For example, over rolling three-year periods going back to 1991, the MSCI USA Minimum Volatility index and S&P 500 Low Volatility index had higher Sharpe ratios than the S&P 500 over 71% and 54% of rolling three-year periods, respectively.

Chart 4 SG ETF Insider April 24

However, over more recent periods, this has not been the case for ETFs tracking these or similar indices as illustrated in Chart 4. Long-term risk factor exposures of each low volatility focused ETF A common characteristic of low volatility ETFs is a relatively low equity market beta.

In Chart 5, the equity market betas range between 0.68 to 0.84 versus an S&P 500 market beta of 1.0.

Chart 5 SG ETF Insider April 24

Additionally, all the ETFs have positive exposure to the value premium and unsurprisingly, the Invesco S&P 500 high dividend low volatility has the highest exposure to the value premium.

This ETF is the only ETF with a positive exposure to the small-cap premium whereas the other ETFs have a negative exposure which means they have a large-cap bias.

Lastly, the ETFs have very little momentum exposure. Collectively, this information is useful in understanding how these ETFs may fit into a portfolio and align with an investor’s risk profile and views on the market.

Low volatility factor ETFs returns are sensitive to changes in business cycle variables

When evaluating the risk and return behaviour of these six low volatility-based UCITS ETFs, Parala’s model captures not only each ETF’s exposure to four important risk factors including market beta, small cap, value and momentum risk premiums but also the fact that the performance of the risk factors themselves are sensitive to the business cycle.

Each ETF also has an important residual component of its return which is independent to the risk factors but is correlated with the business cycle and may be due to differences in each ETF’s sector weights and security selection and weights within each sector.

We can identify these relationships using important macroeconomic variables like the default spread, term spread, shortterm interest rate, dividend yield, VIX index and commodity prices.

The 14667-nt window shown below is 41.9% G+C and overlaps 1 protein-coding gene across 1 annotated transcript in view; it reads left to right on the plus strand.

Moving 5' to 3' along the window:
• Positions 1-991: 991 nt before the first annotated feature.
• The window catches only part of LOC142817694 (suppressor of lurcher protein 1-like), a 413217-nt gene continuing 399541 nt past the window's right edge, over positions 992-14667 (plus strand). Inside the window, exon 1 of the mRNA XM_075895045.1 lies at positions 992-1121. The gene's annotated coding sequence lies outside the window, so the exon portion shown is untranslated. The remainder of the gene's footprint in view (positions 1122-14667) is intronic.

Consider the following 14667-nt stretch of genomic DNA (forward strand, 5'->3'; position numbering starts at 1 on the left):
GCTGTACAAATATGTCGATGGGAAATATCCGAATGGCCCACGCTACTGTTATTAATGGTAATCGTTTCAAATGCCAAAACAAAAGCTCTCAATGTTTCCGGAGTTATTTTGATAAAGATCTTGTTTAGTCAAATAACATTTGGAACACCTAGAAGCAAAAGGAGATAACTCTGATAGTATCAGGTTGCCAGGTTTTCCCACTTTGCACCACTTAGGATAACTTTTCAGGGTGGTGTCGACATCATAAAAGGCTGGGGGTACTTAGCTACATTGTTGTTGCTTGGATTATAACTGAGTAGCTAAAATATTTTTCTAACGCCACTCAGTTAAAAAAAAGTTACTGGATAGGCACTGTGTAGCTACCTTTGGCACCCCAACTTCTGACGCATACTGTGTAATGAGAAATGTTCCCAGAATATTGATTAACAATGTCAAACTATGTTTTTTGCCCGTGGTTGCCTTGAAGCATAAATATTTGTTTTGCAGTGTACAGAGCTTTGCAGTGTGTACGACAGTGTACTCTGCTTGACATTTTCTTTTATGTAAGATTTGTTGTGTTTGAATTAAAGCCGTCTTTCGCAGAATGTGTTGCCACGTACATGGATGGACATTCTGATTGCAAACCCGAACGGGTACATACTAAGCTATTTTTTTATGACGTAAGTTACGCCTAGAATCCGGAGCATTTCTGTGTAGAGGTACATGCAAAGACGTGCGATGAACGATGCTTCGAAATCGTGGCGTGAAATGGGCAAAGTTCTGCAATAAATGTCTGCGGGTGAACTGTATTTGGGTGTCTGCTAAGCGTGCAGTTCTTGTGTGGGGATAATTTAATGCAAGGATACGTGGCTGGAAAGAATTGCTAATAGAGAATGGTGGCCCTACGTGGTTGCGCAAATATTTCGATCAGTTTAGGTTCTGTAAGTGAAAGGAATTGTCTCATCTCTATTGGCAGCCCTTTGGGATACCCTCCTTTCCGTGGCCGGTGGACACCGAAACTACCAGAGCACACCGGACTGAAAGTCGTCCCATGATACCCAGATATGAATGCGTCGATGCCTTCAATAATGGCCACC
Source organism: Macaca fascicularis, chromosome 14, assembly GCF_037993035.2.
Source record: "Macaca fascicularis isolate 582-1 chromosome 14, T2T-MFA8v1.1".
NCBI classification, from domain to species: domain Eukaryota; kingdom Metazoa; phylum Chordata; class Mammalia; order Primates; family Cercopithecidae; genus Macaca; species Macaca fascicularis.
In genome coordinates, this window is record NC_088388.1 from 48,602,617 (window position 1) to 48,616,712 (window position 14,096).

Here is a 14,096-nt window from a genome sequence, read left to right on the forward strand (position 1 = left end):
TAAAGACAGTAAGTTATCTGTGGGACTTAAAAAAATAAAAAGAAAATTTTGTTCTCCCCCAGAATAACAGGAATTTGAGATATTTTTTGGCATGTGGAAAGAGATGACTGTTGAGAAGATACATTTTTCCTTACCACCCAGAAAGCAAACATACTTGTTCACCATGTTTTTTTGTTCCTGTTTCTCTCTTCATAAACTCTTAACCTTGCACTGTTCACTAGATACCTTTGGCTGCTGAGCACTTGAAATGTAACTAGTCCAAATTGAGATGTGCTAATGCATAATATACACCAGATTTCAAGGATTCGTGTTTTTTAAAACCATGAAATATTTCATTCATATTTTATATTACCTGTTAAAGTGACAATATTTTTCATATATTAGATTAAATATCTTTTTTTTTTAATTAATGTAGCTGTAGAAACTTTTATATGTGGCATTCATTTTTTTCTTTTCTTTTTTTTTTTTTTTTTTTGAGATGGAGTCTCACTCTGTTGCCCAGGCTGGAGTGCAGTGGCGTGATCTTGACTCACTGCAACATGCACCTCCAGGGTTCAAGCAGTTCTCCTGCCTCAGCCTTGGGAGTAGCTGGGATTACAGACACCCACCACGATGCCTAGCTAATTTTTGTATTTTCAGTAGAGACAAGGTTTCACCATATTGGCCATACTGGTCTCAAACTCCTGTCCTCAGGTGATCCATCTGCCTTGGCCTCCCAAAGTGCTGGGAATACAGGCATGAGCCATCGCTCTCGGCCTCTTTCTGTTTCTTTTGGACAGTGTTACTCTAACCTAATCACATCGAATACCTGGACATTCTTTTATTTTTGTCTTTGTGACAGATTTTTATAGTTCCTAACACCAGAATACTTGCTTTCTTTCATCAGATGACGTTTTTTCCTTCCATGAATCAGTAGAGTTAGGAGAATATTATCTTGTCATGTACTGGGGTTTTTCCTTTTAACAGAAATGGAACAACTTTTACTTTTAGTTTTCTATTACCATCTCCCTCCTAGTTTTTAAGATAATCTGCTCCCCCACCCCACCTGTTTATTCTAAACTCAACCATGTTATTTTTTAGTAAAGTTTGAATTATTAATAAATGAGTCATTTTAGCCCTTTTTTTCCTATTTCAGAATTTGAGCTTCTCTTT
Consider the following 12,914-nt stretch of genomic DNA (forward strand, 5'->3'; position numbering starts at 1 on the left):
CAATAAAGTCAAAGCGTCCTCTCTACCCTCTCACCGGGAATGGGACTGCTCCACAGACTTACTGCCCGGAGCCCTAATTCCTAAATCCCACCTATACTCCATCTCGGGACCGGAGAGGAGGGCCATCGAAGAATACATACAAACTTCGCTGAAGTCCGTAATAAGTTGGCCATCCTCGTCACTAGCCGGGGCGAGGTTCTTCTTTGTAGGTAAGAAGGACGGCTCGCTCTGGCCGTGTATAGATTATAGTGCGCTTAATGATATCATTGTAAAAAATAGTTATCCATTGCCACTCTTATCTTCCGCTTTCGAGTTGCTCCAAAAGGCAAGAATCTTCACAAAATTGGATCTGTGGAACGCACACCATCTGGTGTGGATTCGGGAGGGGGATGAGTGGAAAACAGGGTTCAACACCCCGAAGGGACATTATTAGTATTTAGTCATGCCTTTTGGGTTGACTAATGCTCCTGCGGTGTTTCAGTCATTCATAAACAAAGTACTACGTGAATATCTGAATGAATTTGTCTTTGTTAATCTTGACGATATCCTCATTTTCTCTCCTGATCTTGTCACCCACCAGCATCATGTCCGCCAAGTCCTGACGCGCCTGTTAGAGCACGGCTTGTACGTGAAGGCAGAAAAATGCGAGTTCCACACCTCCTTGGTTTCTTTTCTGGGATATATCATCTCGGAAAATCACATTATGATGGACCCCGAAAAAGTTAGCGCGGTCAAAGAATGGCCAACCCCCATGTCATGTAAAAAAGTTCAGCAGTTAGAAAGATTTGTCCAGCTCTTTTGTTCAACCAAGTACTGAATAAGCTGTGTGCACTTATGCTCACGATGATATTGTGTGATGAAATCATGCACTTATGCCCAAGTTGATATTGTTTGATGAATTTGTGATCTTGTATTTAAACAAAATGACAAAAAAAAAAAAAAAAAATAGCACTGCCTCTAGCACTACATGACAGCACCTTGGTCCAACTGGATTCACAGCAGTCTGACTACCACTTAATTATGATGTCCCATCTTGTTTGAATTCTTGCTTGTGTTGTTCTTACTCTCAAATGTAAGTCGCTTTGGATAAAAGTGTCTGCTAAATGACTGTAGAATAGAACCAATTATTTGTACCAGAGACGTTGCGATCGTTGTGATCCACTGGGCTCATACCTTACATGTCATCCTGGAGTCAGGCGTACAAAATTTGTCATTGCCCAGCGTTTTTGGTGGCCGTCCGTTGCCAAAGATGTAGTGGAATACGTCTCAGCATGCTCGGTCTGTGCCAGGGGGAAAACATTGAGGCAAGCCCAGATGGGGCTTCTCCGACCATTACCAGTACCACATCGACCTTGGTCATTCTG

Based on their sensitivities to these macroeconomic variables we gain additional insights into their likely behaviour across the business cycle. For example, all the ETFs have a positive sensitivity to the default spread so if credit risk increases, these ETFs would be expected to benefit.

Notice that the Invesco S&P 500 High Dividend Low Volatility ETF has a positive sensitivity to the term spread whereas the iShares Edge S&P 500 Minimum Volatility ETF has a negative sensitivity.

In an environment where the term spread is inverting as we have experienced recently, the iShares Edge S&P 500 Minimum Volatility ETF would be expected to perform better and that is indeed the case.

The same would be expected in a rising rate environment which would benefit the iShares Edge S&P 500 Minimum Volatility ETF and weigh on the S&P 500 High Dividend Low Volatility ETF.

Overall, the current macro environment would appear to favour the iShares Edge MSCI USA Minimum Volatility ESG ETF and been least favourable for the Invesco S&P 500 High Dividend Low Volatility ETF and their relative performance seems to confirm this (see Chart 6).

Chart 6 SG ETF Insider April 24


It takes a ‘volatile’ situation for low volatility-focused ETFs to show their merits which is why these ETFs may have lost some of their short-term appeal. In low volatility, strong economic environments, growth investing reigns supreme.

However, low volatility-focused ETFs may be useful to adjust sector, beta, volatility and macroeconomic diversification within a portfolio and for that reason represent a useful tool in the toolbox.

These low volatility UCITS ETFs employ different weighting methodologies, have different active sector, risk factor and macroeconomic exposures which can inform investors how they might behave in different market and macro environments.

Having a sophisticated model like Parala’s may be helpful when making investment decisions but simply understanding each ETF’s characteristics, risk factor exposures and business cycle sensitivities can be useful to help professional investors select funds and build portfolios that align with their ‘house’ views.

Steven Goldin is managing partner at Parala Capital, which provides institutional investors and asset owners with asset allocation advice using advanced quantitative technology based on the academic research of its founding partners

This article first appeared in ETF Insider, ETF Stream's monthly ETF magazine for professional investors in Europe. To read the full edition, click here.